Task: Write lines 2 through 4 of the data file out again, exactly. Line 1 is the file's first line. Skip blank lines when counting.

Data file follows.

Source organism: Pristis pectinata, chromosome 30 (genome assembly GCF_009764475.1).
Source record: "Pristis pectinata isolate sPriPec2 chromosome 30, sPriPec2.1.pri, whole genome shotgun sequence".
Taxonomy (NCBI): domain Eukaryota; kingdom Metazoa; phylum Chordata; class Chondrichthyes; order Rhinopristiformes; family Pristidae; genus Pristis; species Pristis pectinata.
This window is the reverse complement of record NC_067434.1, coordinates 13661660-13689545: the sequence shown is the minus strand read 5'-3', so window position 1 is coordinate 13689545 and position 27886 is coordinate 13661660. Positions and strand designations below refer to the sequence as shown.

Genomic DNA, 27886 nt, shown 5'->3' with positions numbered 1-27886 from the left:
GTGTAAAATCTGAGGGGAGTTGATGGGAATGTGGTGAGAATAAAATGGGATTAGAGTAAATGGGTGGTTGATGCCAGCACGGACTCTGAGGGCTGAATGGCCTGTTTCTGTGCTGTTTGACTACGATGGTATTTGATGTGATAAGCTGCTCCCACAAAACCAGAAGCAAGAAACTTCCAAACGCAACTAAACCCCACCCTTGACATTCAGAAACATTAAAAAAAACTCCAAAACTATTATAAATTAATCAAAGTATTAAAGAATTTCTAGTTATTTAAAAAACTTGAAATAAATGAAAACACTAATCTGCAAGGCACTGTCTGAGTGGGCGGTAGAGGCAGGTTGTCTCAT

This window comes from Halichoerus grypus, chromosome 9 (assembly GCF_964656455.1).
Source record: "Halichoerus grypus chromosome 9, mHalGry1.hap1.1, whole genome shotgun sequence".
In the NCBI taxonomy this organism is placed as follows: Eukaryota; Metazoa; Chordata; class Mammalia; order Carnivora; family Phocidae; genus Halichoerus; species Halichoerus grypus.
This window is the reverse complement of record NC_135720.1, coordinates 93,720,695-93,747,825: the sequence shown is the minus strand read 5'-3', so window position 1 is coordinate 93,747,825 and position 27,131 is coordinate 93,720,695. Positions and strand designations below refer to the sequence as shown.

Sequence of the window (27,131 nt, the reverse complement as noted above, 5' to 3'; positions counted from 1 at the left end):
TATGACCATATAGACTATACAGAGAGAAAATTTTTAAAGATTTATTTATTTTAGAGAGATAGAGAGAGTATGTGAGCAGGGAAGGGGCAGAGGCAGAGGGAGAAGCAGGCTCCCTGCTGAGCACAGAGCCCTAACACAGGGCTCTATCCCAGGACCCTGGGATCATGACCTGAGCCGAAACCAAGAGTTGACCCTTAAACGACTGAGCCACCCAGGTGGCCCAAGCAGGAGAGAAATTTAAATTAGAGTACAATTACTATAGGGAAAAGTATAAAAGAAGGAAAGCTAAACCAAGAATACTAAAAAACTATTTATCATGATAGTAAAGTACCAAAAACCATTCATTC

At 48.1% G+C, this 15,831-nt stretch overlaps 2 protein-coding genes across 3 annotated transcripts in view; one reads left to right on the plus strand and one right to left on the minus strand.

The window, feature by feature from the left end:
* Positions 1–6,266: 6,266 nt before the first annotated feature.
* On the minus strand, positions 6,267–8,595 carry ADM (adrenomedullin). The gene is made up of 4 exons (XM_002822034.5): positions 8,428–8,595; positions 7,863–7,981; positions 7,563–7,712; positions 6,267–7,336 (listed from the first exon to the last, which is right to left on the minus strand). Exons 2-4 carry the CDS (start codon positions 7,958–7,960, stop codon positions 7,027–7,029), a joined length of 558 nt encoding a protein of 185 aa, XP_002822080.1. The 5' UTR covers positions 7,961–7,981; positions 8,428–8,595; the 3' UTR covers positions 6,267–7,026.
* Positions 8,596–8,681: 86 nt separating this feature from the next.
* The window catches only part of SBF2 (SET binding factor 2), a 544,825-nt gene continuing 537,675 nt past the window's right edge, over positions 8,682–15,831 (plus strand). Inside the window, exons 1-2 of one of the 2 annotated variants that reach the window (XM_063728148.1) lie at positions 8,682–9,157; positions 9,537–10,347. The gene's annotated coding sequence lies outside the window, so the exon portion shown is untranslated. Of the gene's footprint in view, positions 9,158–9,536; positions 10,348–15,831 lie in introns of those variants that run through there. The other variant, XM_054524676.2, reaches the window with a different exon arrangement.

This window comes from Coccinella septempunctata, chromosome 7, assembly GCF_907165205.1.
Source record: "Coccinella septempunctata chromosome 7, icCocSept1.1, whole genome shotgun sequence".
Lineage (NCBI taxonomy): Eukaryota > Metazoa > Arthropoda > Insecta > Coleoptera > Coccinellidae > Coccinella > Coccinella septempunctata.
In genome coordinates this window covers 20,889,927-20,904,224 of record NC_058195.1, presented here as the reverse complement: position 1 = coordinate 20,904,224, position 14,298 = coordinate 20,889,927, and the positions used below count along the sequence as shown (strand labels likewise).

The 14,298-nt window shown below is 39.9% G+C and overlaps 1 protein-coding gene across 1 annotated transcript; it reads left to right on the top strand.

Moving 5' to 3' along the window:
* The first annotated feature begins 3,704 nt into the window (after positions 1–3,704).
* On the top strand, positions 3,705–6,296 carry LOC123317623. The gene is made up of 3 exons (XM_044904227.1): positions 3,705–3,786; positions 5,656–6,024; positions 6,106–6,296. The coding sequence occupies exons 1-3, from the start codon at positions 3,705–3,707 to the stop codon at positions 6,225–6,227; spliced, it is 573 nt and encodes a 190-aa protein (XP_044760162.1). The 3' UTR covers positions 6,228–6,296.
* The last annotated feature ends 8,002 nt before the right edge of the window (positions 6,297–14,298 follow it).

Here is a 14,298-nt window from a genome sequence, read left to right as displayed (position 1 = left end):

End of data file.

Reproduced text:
Source record: "Pristis pectinata isolate sPriPec2 chromosome 30, sPriPec2.1.pri, whole genome shotgun sequence".
Taxonomy (NCBI): domain Eukaryota; kingdom Metazoa; phylum Chordata; class Chondrichthyes; order Rhinopristiformes; family Pristidae; genus Pristis; species Pristis pectinata.
This window is the reverse complement of record NC_067434.1, coordinates 13661660-13689545: the sequence shown is the minus strand read 5'-3', so window position 1 is coordinate 13689545 and position 27886 is coordinate 13661660. Positions and strand designations below refer to the sequence as shown.